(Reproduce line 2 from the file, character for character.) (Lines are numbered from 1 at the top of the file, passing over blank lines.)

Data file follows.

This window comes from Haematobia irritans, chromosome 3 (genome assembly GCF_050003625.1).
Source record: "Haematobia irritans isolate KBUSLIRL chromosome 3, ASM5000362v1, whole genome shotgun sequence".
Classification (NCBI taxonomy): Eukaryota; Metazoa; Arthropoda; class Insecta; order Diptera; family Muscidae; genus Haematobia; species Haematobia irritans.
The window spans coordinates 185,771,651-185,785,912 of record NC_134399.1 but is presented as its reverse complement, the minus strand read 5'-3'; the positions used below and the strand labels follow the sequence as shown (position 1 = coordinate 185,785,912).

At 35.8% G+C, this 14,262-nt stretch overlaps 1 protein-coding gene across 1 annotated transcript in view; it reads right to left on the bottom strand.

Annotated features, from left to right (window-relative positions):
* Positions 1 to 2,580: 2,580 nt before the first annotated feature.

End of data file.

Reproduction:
Source record: "Haematobia irritans isolate KBUSLIRL chromosome 3, ASM5000362v1, whole genome shotgun sequence".